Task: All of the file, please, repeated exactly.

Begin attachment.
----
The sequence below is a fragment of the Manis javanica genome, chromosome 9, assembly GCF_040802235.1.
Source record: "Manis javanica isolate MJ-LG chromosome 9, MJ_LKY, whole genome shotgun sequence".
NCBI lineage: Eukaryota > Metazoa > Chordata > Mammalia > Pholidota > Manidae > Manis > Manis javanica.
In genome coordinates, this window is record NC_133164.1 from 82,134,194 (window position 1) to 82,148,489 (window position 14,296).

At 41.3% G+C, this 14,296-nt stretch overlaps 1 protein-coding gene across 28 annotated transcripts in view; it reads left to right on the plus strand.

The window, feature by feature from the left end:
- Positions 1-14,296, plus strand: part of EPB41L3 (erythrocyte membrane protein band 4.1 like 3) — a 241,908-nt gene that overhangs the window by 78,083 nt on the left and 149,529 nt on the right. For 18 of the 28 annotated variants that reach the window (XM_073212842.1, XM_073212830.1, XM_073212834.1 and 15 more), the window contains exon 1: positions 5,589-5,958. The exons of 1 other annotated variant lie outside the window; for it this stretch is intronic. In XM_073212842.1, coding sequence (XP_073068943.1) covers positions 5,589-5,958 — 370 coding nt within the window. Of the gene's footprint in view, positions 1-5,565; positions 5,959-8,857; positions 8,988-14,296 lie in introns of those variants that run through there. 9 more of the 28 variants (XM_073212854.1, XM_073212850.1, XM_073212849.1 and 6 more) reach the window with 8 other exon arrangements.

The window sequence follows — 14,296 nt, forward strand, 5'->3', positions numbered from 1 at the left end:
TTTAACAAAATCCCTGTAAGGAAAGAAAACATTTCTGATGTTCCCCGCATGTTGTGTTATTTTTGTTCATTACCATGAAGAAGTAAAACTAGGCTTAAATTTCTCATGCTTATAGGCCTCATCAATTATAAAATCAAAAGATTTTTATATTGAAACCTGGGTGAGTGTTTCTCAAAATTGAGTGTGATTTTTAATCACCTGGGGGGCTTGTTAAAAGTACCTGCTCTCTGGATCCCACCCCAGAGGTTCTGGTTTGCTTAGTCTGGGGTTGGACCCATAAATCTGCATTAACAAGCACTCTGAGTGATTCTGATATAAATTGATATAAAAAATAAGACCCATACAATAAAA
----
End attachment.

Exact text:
The sequence below is a fragment of the Manis javanica genome, chromosome 9, assembly GCF_040802235.1.
Source record: "Manis javanica isolate MJ-LG chromosome 9, MJ_LKY, whole genome shotgun sequence".
NCBI lineage: Eukaryota > Metazoa > Chordata > Mammalia > Pholidota > Manidae > Manis > Manis javanica.
In genome coordinates, this window is record NC_133164.1 from 82,134,194 (window position 1) to 82,148,489 (window position 14,296).

At 41.3% G+C, this 14,296-nt stretch overlaps 1 protein-coding gene across 28 annotated transcripts in view; it reads left to right on the plus strand.

The window, feature by feature from the left end:
- Positions 1-14,296, plus strand: part of EPB41L3 (erythrocyte membrane protein band 4.1 like 3) — a 241,908-nt gene that overhangs the window by 78,083 nt on the left and 149,529 nt on the right. For 18 of the 28 annotated variants that reach the window (XM_073212842.1, XM_073212830.1, XM_073212834.1 and 15 more), the window contains exon 1: positions 5,589-5,958. The exons of 1 other annotated variant lie outside the window; for it this stretch is intronic. In XM_073212842.1, coding sequence (XP_073068943.1) covers positions 5,589-5,958 — 370 coding nt within the window. Of the gene's footprint in view, positions 1-5,565; positions 5,959-8,857; positions 8,988-14,296 lie in introns of those variants that run through there. 9 more of the 28 variants (XM_073212854.1, XM_073212850.1, XM_073212849.1 and 6 more) reach the window with 8 other exon arrangements.

The window sequence follows — 14,296 nt, forward strand, 5'->3', positions numbered from 1 at the left end:
TTTAACAAAATCCCTGTAAGGAAAGAAAACATTTCTGATGTTCCCCGCATGTTGTGTTATTTTTGTTCATTACCATGAAGAAGTAAAACTAGGCTTAAATTTCTCATGCTTATAGGCCTCATCAATTATAAAATCAAAAGATTTTTATATTGAAACCTGGGTGAGTGTTTCTCAAAATTGAGTGTGATTTTTAATCACCTGGGGGGCTTGTTAAAAGTACCTGCTCTCTGGATCCCACCCCAGAGGTTCTGGTTTGCTTAGTCTGGGGTTGGACCCATAAATCTGCATTAACAAGCACTCTGAGTGATTCTGATATAAATTGATATAAAAAATAAGACCCATACAATAAAA